This is stage three of the Hit The North expedition.
I picked up the trail in the fenland town of March. The route out of the town is very pretty, it follows a path between cottages and gardens with the river in sight most of the way.
After an hour or so I was out in the countryside, feasting myself on blackberries as I went along. At one point the footpath took me through someone’s back garden, which felt a little odd. The owner of the house came out and said hello though didn’t stop for a chat.
While the scenery wasn’t dramatic the bright autumn sun gave things a rosy glow and I was happy just strolling along, out in the open, after two weeks of being indoors with a cold.
At one point I came across a rabbit eating grass on the middle of the river bank. Usually rabbits scurry away as soon as I arrive on the scene but this one continued to calmly nibble away at his lunch. It was only when I was right next to the rabbit did I notice the poor thing was blind. I wonder how long he’ll survive like that?
After five miles the path leaves the Nene and heads northwards along a drove. It was a bit of a slog, the drove felt as if it would never end. I found myself caught up in several weather fronts in quick succession Fierce winds and rain followed quiet spells of sun, rainbows shimmered on the horizon.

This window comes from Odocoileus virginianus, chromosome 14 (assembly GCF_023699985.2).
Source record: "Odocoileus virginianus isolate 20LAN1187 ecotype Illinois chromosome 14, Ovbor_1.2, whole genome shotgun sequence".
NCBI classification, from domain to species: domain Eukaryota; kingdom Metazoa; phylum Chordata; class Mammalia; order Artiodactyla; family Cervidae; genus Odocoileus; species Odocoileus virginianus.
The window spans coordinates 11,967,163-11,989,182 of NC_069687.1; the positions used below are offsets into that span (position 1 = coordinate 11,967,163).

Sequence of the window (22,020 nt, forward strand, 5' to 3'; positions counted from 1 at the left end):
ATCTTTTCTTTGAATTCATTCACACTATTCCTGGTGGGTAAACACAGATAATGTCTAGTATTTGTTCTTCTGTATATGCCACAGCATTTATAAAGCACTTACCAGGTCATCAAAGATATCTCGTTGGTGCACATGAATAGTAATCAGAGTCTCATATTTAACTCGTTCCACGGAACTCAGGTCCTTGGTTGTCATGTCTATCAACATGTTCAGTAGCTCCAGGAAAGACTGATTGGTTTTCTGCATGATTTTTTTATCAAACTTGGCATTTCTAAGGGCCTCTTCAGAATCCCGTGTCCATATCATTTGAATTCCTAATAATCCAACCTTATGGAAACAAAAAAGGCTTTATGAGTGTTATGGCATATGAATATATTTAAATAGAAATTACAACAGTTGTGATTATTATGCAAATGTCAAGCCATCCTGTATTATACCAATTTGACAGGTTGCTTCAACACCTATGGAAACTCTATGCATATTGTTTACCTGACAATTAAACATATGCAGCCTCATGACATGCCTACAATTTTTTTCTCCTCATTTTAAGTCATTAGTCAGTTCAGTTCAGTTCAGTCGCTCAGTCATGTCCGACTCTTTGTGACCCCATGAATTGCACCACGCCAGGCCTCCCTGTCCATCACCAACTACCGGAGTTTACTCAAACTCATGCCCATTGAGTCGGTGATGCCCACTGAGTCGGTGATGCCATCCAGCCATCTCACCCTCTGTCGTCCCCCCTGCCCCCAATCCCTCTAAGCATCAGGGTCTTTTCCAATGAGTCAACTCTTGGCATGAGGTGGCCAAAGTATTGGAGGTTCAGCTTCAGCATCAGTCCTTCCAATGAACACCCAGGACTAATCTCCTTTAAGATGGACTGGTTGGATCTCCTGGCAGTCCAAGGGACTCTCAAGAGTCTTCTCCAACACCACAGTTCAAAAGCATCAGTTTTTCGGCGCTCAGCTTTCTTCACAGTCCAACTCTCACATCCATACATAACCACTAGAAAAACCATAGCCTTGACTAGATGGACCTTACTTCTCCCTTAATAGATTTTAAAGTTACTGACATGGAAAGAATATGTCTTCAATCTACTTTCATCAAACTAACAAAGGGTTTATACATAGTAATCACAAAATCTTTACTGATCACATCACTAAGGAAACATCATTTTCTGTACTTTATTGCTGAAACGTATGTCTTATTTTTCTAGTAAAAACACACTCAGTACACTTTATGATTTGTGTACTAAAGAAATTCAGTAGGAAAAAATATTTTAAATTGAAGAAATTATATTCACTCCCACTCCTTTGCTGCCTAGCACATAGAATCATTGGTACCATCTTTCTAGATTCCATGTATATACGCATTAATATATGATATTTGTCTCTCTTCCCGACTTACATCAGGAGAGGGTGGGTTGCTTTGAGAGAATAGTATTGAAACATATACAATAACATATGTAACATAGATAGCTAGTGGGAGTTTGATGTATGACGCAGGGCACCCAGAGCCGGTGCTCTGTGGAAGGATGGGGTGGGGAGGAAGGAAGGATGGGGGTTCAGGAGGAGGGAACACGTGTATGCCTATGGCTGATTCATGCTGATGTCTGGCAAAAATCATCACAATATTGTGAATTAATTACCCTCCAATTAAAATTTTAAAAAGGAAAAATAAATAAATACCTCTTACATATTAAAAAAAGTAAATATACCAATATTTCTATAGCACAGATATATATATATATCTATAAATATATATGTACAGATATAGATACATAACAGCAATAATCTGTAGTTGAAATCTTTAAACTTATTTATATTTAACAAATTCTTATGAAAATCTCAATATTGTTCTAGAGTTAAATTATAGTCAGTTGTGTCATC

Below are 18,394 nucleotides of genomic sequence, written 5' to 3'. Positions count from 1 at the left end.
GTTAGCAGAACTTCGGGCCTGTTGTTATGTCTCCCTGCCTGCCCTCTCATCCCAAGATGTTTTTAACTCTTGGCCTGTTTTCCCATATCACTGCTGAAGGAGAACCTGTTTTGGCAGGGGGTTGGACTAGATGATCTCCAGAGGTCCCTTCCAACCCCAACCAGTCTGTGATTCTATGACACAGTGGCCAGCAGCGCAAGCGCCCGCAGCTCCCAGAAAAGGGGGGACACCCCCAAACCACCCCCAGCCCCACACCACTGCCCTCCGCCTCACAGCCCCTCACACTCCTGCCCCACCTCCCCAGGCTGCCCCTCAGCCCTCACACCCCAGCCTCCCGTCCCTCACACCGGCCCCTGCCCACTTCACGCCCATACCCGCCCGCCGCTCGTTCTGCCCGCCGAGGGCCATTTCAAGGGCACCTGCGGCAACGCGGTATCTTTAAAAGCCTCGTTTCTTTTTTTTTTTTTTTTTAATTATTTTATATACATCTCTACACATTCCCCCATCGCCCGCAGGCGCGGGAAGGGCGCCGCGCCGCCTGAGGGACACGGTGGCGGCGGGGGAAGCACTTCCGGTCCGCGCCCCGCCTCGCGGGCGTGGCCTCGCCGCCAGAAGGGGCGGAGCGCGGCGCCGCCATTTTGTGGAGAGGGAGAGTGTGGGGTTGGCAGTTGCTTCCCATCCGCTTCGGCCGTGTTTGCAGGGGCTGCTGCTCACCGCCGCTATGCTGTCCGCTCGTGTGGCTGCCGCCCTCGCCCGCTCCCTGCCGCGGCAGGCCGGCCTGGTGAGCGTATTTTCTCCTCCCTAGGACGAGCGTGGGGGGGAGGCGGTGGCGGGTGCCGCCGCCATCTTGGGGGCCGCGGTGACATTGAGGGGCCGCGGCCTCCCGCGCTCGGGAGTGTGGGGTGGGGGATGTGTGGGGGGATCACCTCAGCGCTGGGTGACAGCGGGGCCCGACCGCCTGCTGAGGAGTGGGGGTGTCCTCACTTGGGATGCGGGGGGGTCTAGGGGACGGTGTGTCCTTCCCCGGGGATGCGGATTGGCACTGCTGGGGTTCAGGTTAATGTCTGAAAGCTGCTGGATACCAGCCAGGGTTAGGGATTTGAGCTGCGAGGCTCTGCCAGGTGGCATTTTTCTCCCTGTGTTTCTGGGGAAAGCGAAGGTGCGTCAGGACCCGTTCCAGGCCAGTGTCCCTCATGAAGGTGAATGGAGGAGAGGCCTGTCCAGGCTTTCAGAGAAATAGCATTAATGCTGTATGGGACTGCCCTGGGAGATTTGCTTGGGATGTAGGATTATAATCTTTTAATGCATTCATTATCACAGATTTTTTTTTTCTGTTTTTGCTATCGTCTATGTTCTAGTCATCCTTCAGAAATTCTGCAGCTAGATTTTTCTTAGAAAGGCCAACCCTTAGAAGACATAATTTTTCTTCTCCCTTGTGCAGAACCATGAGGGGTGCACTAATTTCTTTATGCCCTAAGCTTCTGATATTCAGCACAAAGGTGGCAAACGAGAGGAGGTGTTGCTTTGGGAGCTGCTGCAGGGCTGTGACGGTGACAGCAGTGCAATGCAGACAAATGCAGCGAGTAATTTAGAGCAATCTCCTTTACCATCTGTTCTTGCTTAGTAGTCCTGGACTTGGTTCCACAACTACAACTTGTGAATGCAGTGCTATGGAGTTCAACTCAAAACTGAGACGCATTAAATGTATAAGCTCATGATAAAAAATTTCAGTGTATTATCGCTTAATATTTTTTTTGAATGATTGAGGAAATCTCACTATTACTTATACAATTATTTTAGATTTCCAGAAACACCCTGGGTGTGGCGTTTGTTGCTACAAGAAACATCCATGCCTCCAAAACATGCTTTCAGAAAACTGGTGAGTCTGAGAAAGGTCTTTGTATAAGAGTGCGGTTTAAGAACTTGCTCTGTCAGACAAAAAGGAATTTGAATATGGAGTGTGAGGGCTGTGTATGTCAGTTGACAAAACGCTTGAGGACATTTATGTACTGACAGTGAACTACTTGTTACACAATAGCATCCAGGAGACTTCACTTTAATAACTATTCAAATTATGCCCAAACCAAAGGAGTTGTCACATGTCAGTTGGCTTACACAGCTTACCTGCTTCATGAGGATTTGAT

The endless drove ended up in the village of Turves. The wind and the rain had picked up and the sun was now hidden behind a thick layer of cloud. There was not one person to be found on the streets of the village, it felt like a ghost town. I ate my sandwiches in the lonely bus shelter.
I left Turves and marched up the road to the bank of the ’20 Foot Drain’. The rain and wind pounded down, my feet and trousers were quickly water-logged. To keep my spirits up I sang marching songs at the top of my voice. These included:
- ‘White Man in Hammersmith Palais’ by The Clash
- ‘Saturday Night Beneath the Plastic Palm Trees’ by the Leyton Buzzards
- ‘Waiting for my Man’ by the Velvet Underground
- ‘Tombstone Blues’ – Bob Dylan
I eventually reached the watery crossroads that signalled the start of the end of the hike. A few wet miles later I arrived in Whittlesey. I spotted the ‘Sunshine Cafe’ in the town square and was soon warming up with a good cuppa tea.
An enjoyable walk, the 12 miles took it out of me somewhat and I was feeling pretty knackered on my return home. Still have to pick up strength after being ill for a couple of weeks. Only one more stage of fenland walking until I’m in Lincolnshire, hurrah!